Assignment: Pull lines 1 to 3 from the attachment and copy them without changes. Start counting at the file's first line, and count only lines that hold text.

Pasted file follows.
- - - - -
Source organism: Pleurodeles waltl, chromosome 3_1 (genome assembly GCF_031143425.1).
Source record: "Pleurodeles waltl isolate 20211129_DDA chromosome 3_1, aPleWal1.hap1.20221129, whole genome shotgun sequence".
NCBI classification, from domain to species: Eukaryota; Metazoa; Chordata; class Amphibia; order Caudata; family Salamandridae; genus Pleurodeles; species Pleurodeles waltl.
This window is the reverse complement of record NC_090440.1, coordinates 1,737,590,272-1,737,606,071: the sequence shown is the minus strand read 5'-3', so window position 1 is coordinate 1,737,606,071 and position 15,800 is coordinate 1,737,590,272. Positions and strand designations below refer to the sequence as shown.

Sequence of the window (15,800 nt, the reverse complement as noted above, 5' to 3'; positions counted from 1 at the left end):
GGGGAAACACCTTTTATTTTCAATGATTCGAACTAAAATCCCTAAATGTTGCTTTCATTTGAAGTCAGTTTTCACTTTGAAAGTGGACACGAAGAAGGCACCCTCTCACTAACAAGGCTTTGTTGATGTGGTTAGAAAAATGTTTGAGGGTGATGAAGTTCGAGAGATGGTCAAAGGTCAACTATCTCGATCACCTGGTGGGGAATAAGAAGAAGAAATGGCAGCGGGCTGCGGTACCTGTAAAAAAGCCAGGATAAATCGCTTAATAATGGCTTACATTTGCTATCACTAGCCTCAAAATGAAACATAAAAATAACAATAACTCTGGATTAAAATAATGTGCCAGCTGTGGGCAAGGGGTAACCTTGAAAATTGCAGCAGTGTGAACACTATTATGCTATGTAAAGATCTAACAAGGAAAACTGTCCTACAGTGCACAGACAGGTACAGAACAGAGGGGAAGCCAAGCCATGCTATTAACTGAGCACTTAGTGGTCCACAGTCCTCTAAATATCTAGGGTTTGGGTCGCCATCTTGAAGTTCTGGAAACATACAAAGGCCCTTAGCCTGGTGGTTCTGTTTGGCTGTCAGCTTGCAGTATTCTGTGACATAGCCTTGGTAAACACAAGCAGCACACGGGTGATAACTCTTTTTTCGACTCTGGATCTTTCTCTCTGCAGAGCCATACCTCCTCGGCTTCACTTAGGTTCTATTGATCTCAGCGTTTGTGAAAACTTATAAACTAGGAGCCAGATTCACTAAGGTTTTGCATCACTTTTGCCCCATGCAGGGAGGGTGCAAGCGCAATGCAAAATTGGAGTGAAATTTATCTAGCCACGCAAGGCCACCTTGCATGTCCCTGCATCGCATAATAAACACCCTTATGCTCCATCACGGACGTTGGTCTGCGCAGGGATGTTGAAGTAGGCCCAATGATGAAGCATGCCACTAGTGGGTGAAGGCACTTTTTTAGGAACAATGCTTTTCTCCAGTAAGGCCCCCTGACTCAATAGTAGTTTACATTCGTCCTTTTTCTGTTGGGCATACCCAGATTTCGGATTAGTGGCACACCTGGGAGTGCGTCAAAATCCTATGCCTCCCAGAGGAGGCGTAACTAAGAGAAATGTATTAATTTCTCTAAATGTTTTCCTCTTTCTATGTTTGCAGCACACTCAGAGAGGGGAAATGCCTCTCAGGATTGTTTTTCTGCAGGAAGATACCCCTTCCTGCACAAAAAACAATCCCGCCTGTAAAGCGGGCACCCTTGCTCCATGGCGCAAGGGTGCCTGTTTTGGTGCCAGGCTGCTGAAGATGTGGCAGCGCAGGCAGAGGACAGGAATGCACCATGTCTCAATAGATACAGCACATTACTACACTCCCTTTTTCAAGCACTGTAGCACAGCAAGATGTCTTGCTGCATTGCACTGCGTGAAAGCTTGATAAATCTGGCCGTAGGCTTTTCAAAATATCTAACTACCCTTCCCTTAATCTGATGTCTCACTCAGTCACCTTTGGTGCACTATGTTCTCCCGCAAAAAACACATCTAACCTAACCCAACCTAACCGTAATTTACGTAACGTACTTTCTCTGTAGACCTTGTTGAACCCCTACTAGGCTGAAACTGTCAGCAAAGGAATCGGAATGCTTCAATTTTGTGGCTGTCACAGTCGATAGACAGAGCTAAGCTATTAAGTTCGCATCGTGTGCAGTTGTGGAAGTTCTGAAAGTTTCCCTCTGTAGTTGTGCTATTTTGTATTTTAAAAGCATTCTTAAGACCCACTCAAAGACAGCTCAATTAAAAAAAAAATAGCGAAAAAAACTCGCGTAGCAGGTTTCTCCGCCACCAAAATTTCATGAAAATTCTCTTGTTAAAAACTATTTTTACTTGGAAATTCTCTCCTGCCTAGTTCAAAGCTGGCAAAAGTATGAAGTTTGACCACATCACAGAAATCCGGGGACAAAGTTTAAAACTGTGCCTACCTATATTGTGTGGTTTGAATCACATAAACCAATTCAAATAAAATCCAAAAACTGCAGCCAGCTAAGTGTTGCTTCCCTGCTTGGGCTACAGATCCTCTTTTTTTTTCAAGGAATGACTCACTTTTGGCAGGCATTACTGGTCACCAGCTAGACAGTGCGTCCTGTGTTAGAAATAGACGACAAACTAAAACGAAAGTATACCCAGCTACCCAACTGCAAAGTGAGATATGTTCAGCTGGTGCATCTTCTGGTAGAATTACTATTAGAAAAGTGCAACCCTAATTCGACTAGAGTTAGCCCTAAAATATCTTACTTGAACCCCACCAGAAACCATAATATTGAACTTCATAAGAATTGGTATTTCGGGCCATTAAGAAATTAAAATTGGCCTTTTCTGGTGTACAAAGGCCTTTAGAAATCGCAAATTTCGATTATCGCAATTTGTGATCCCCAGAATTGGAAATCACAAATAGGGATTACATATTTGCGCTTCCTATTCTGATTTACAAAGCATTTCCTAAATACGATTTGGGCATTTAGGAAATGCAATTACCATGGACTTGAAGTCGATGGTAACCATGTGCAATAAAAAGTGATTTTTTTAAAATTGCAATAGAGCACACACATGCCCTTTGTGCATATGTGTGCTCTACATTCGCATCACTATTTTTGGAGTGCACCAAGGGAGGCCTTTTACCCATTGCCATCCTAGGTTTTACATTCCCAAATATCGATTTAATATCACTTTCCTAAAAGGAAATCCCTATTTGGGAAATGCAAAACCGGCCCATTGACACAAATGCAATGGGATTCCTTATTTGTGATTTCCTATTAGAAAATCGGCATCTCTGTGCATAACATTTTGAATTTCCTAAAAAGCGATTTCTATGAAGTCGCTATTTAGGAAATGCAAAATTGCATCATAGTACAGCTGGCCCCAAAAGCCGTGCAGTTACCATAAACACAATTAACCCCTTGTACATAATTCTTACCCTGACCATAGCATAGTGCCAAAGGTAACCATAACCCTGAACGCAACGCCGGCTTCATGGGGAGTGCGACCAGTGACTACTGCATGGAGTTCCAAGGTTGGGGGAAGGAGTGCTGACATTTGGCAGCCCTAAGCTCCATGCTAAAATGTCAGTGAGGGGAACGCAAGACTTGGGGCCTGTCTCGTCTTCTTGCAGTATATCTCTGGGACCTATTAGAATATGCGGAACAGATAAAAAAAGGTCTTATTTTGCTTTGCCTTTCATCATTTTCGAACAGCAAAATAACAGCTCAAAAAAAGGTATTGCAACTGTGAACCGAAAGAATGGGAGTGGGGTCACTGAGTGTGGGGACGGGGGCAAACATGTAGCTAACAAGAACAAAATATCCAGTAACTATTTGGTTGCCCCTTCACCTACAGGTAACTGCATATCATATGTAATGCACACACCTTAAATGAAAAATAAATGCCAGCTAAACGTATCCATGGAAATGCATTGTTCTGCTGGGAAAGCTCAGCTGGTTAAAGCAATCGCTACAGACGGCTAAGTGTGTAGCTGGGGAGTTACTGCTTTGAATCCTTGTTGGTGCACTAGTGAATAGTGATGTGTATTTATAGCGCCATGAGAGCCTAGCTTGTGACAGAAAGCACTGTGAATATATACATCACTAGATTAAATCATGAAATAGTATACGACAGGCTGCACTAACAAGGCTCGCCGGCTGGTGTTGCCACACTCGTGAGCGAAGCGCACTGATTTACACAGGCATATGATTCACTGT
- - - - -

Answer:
Source organism: Pleurodeles waltl, chromosome 3_1 (genome assembly GCF_031143425.1).
Source record: "Pleurodeles waltl isolate 20211129_DDA chromosome 3_1, aPleWal1.hap1.20221129, whole genome shotgun sequence".
NCBI classification, from domain to species: Eukaryota; Metazoa; Chordata; class Amphibia; order Caudata; family Salamandridae; genus Pleurodeles; species Pleurodeles waltl.